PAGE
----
Wednesday, September 4, 2013

Overcoming Inertia - Your People

-->While there are five major facets of change in any organization, the one that really is the hinge upon which turns the execution of any change is people.  As a friend I know said many years ago: a ship without a crew is just a hunk of steel.  So it is with any organization.  At the practical, day-to-day level people aren’t your most important asset, they are your ONLY asset. 

And that translates into some simple rules about People:

Hiring – whether you are changing the organization or not, you – the boss - should be in charge of hiring: you should personally approve standards for the various positions, you should approve all key hires, and you establish the rule that for those people who work directly for you, you personally hire them – that applies throughout the organization: everyone hires their immediate subordinates.  If you promote someone to general manager of a site, from that day on he is responsible for hiring all the people who report directly to him.  Not only does that ensure that he will get the people he wants, it also allows you – as the general manager’s boss – know exactly who is responsible for hiring ‘the new superstar’ in sales or engineering or whatever the case might be, you will also know which of your general managers is not good at picking people.

Moving and Firing – In every organization people will need to be changed.  Any time you are making a major change in an organization, and arguably many minor changes, there is a need to shake up the personnel.  This can true even in the most basic scenario for the simple reason that all people get into habits of work as much as habits of behavior.  If you want people to do different things, or do the same thing differently, but you don’t change anything around them, you are making it that much more difficult for them to change.

Some people may need to be let go, some will need training or education, nearly everyone will need to move.  In one of the most brilliant examples of getting everyone involved – and aware of real change Robert Townsend told the story that he once led the change of a large business in which he announced a series of dramatic changes on a Friday afternoon and then told everyone to assemble in the parking lot on Monday morning.  On Monday morning he then sent everyone into the building but everyone’s office and desk had been moved; not only was the structure of the company – the ‘line and block’ diagram different, many had different jobs, and everyone was working at a different place in the building.  The message was clear: everything is changing.  And that change made people a bit uneasy, forcing them to pay attention to their new tasks.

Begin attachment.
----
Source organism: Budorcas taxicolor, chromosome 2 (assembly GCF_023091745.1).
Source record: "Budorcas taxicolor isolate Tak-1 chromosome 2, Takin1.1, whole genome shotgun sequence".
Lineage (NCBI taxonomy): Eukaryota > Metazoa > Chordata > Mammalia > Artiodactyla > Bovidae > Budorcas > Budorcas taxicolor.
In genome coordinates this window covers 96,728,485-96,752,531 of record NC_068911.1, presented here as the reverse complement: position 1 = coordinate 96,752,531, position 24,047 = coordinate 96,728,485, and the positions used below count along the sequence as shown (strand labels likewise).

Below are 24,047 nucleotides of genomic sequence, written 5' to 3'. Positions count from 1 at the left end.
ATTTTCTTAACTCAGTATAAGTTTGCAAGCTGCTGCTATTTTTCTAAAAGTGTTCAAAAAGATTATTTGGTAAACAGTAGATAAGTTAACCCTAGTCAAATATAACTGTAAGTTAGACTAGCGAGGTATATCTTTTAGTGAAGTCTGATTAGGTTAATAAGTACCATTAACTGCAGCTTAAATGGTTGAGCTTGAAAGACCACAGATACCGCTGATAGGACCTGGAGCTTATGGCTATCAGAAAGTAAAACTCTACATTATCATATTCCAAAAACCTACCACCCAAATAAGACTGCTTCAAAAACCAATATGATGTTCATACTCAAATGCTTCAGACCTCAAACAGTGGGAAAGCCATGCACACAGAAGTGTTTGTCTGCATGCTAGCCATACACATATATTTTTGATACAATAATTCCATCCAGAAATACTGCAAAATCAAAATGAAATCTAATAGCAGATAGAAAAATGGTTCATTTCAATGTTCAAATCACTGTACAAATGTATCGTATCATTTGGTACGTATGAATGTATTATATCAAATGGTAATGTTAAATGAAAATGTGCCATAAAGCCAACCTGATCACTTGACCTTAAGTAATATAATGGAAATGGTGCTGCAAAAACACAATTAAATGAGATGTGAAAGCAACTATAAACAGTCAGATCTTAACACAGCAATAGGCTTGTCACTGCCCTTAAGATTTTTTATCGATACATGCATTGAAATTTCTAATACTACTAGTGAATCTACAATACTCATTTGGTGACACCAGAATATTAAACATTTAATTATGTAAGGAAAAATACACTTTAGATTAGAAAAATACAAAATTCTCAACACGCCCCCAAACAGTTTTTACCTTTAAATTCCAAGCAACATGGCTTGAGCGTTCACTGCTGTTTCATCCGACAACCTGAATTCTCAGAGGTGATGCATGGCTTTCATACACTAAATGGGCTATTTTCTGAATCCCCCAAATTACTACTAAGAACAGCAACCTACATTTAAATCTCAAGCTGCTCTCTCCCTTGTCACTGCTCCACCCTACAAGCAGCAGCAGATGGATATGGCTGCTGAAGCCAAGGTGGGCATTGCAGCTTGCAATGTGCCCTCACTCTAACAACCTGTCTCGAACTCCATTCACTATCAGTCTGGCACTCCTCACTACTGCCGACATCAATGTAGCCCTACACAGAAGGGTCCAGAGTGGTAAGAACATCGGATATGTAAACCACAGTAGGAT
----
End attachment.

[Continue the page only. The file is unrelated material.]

Training and Education – Do you know why Navy SEALs are so capable?  Because they practice some really simple rules: they take the best people available, they set incredibly high standards, and then they train to them – endlessly.  As much as is possible, every organization should do the same: set high standards, and then provide the tools and training so that the people in the organization can achieve those standards.  As a general rule no organization provides enough training.  Obviously, training and education can be very expensive.  But whenever possible it greatly benefits any organization to train its people.  And in particular, if you are changing the organization and the tasks that each individual has been assigned, some training is warranted so that people can be comfortable with, and proficient at, their new role.

Performance evaluation – Finally, you need to take performance evaluation out of the hands of everyone other than you and your managers.  Keep all your people informed, but start adjusting your performance evaluation system so that it actually works for you.  This will take time and is by no means an easy thing to accomplish.  But the goal should be to identify what people are doing well, where they can improve and how to do so, where lie there particular strengths and weaknesses, and where the organization is not supporting them.  Remember, the purpose of the performance evaluation should be NOT to punish people but to figure out how to improve someone’s performance and to improve the overall organization.  There may well be a few people who simply don’t fit with the organization, and the performance evaluation system should also be able to identify them.  But the key is that you – the boss, and your management team need to spend real time honing the evaluation system so that it becomes something that helps you, helps the organization as a whole, and helps your people.


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